I disagree at this point with your conclusion that the war was not just. Atrocities committed and the fact that Axis was the aggressor is reason enough, I would have thought. But I'm also disagreeing with some of your other reasoning here. That said, yes, atrocities were committed by both sides. I think the destruction of civilians and those horrible firebombing serve as particular examples, but would you go so far as to say they had no material impact on what was already a truly horrific war? They had a significant material impact, as did the nuclear weapons used in the end. There is much to be disgusted with wherever you look in these wars, but I think it is very dangerous for honest discussion to imply by saying, 'atrocities were committed by both sides' that it somehow washes out. I see that as false equivalency.

bodidley wrote:Was the war competently executed? Not even close. British military doctrine and organization never really managed to cope with the Wehrmacht and the list of military catastrophes suffered by commonwealth troops throughout the war is so long that it eclipses all the major defeats by British troops since the formation of the Union in 1707, and perhaps even military disasters suffered by England going back to the middle ages. America entered the war unprepared, and there were many actions in which commanders sent troops to the slaughter merely to satisfy their egos. The system of replacements in both the Army and Marine Corps meant that fresh troops where sent into action with little training and without any community with the units they were meant to reinforce. In the Army in particular, where units were engaged for much longer periods than the Marine Corps, entire divisions were wiped out and replaced, so that some divisions sustained 300% casualty rates. They were also cases in which American troops starved, froze or both due to poor supply, or were inadequately supplied with weapons.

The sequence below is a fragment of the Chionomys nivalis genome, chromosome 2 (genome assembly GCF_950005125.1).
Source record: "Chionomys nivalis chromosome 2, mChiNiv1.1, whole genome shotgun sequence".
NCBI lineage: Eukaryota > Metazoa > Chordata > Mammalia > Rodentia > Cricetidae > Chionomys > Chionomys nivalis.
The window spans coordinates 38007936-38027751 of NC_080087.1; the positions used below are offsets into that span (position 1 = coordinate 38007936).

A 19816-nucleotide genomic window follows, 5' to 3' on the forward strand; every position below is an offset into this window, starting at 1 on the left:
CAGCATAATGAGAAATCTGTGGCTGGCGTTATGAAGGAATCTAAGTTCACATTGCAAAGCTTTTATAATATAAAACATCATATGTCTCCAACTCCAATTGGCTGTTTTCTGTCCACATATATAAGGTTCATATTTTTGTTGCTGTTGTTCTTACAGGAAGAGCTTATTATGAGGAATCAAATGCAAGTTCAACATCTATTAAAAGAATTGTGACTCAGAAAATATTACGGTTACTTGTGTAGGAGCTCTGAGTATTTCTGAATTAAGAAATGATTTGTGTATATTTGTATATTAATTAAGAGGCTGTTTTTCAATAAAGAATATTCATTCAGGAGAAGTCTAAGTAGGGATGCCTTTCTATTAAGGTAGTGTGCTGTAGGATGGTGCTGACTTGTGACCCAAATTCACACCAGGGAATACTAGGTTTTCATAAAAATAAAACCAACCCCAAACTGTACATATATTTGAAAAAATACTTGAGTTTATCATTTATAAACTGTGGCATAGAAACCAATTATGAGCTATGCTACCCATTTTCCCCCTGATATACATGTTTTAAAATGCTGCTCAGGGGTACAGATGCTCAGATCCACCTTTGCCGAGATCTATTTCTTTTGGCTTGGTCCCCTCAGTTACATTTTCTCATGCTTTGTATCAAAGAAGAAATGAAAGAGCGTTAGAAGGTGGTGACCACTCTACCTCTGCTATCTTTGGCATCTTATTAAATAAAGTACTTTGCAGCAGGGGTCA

There's a fine balance between recognizing the very real losses of Allied forces and attributing those deaths to 'commanders [sending] troops to the slaughter merely to satisfy their egos'.

bodidley wrote:So what's the point of all this? It's to say that war is complicated, messy and brutal. It's completely foolish to call World War II a good war, it was the worst war. But I'm still glad the United States intervened. The world would be a very different, and probably much worse place if it had not.

Agreed.

bodidley wrote:Compare WWII to other wars. I never supported the invasion of Iraq, but at the same time, the justifications that made U.S. intervention in WWII a moral struggle could also be applied to Iraq.

It can't, though. Not honestly. They're not the same thing at all.

And that's part of the reason why you rarely see someone trying to make such an association.
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Re: Is any war 'Just'?

Unread postby WeiWenDi » Wed Dec 31, 2014 1:54 am

In American history, the closest things we've had to just wars were the Civil War and WWII. Sadly, in the first one my paternal-line ancestors fought for the wrong side.

bodidley wrote:In the case a of World War II, it was not necessary for the United States to intervene in Europe, purely from the standpoint of an existential threat to the US. There is no way either Germany or Japan could have possible gained the material strength to successfully invade the U.S. (but Bo! The Axis attacked first! Not really, the U.S. was deeply involved in the war long before Pearl Harbor. There were even American pilots killing Japanese troops in China. Even within Europe, while Germany started the war in Poland, Britain and France declared war on Germany).